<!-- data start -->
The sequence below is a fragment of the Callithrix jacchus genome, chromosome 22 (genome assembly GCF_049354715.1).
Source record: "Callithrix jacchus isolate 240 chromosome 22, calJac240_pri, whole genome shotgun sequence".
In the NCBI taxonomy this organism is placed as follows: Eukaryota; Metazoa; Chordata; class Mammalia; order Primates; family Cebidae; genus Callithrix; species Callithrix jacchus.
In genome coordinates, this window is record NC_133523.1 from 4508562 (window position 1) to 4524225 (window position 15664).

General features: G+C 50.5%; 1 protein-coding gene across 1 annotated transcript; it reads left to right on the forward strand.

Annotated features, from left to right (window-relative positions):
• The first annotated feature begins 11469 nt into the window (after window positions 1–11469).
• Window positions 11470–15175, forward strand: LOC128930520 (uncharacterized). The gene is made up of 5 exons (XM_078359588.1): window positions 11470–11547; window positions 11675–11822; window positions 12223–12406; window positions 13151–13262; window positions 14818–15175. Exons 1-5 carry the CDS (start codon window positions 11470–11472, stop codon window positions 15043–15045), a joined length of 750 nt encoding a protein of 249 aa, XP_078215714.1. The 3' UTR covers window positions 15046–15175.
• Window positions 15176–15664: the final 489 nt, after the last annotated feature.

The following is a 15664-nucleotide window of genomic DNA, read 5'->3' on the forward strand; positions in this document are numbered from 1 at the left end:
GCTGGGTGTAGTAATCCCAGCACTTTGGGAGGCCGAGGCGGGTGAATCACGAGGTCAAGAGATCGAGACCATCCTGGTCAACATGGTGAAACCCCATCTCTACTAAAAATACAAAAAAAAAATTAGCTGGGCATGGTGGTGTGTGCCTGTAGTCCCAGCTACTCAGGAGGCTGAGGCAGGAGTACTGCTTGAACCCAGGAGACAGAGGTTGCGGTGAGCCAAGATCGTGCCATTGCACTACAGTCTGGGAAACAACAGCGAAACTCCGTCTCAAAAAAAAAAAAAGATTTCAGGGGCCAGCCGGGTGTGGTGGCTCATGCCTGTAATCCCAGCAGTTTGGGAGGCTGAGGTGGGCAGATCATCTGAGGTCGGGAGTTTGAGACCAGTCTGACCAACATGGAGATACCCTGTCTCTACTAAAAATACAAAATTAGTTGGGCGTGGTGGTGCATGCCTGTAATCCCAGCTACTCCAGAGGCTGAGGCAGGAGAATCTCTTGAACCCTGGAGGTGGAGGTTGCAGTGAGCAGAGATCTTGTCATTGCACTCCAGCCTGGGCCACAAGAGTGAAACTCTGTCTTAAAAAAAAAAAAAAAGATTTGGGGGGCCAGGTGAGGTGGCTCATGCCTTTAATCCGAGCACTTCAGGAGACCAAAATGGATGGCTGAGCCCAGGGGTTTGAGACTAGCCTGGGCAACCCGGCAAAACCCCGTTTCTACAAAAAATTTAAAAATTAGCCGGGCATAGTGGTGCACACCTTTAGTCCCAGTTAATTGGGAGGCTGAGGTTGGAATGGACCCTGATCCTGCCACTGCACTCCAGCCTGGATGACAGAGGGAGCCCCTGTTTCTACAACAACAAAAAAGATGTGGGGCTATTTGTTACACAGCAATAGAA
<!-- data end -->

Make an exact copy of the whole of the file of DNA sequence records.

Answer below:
The sequence below is a fragment of the Callithrix jacchus genome, chromosome 22 (genome assembly GCF_049354715.1).
Source record: "Callithrix jacchus isolate 240 chromosome 22, calJac240_pri, whole genome shotgun sequence".
In the NCBI taxonomy this organism is placed as follows: Eukaryota; Metazoa; Chordata; class Mammalia; order Primates; family Cebidae; genus Callithrix; species Callithrix jacchus.
In genome coordinates, this window is record NC_133523.1 from 4508562 (window position 1) to 4524225 (window position 15664).

General features: G+C 50.5%; 1 protein-coding gene across 1 annotated transcript; it reads left to right on the forward strand.

Annotated features, from left to right (window-relative positions):
• The first annotated feature begins 11469 nt into the window (after window positions 1–11469).
• Window positions 11470–15175, forward strand: LOC128930520 (uncharacterized). The gene is made up of 5 exons (XM_078359588.1): window positions 11470–11547; window positions 11675–11822; window positions 12223–12406; window positions 13151–13262; window positions 14818–15175. Exons 1-5 carry the CDS (start codon window positions 11470–11472, stop codon window positions 15043–15045), a joined length of 750 nt encoding a protein of 249 aa, XP_078215714.1. The 3' UTR covers window positions 15046–15175.
• Window positions 15176–15664: the final 489 nt, after the last annotated feature.

The following is a 15664-nucleotide window of genomic DNA, read 5'->3' on the forward strand; positions in this document are numbered from 1 at the left end:
GCTGGGTGTAGTAATCCCAGCACTTTGGGAGGCCGAGGCGGGTGAATCACGAGGTCAAGAGATCGAGACCATCCTGGTCAACATGGTGAAACCCCATCTCTACTAAAAATACAAAAAAAAAATTAGCTGGGCATGGTGGTGTGTGCCTGTAGTCCCAGCTACTCAGGAGGCTGAGGCAGGAGTACTGCTTGAACCCAGGAGACAGAGGTTGCGGTGAGCCAAGATCGTGCCATTGCACTACAGTCTGGGAAACAACAGCGAAACTCCGTCTCAAAAAAAAAAAAAGATTTCAGGGGCCAGCCGGGTGTGGTGGCTCATGCCTGTAATCCCAGCAGTTTGGGAGGCTGAGGTGGGCAGATCATCTGAGGTCGGGAGTTTGAGACCAGTCTGACCAACATGGAGATACCCTGTCTCTACTAAAAATACAAAATTAGTTGGGCGTGGTGGTGCATGCCTGTAATCCCAGCTACTCCAGAGGCTGAGGCAGGAGAATCTCTTGAACCCTGGAGGTGGAGGTTGCAGTGAGCAGAGATCTTGTCATTGCACTCCAGCCTGGGCCACAAGAGTGAAACTCTGTCTTAAAAAAAAAAAAAAAGATTTGGGGGGCCAGGTGAGGTGGCTCATGCCTTTAATCCGAGCACTTCAGGAGACCAAAATGGATGGCTGAGCCCAGGGGTTTGAGACTAGCCTGGGCAACCCGGCAAAACCCCGTTTCTACAAAAAATTTAAAAATTAGCCGGGCATAGTGGTGCACACCTTTAGTCCCAGTTAATTGGGAGGCTGAGGTTGGAATGGACCCTGATCCTGCCACTGCACTCCAGCCTGGATGACAGAGGGAGCCCCTGTTTCTACAACAACAAAAAAGATGTGGGGCTATTTGTTACACAGCAATAGAA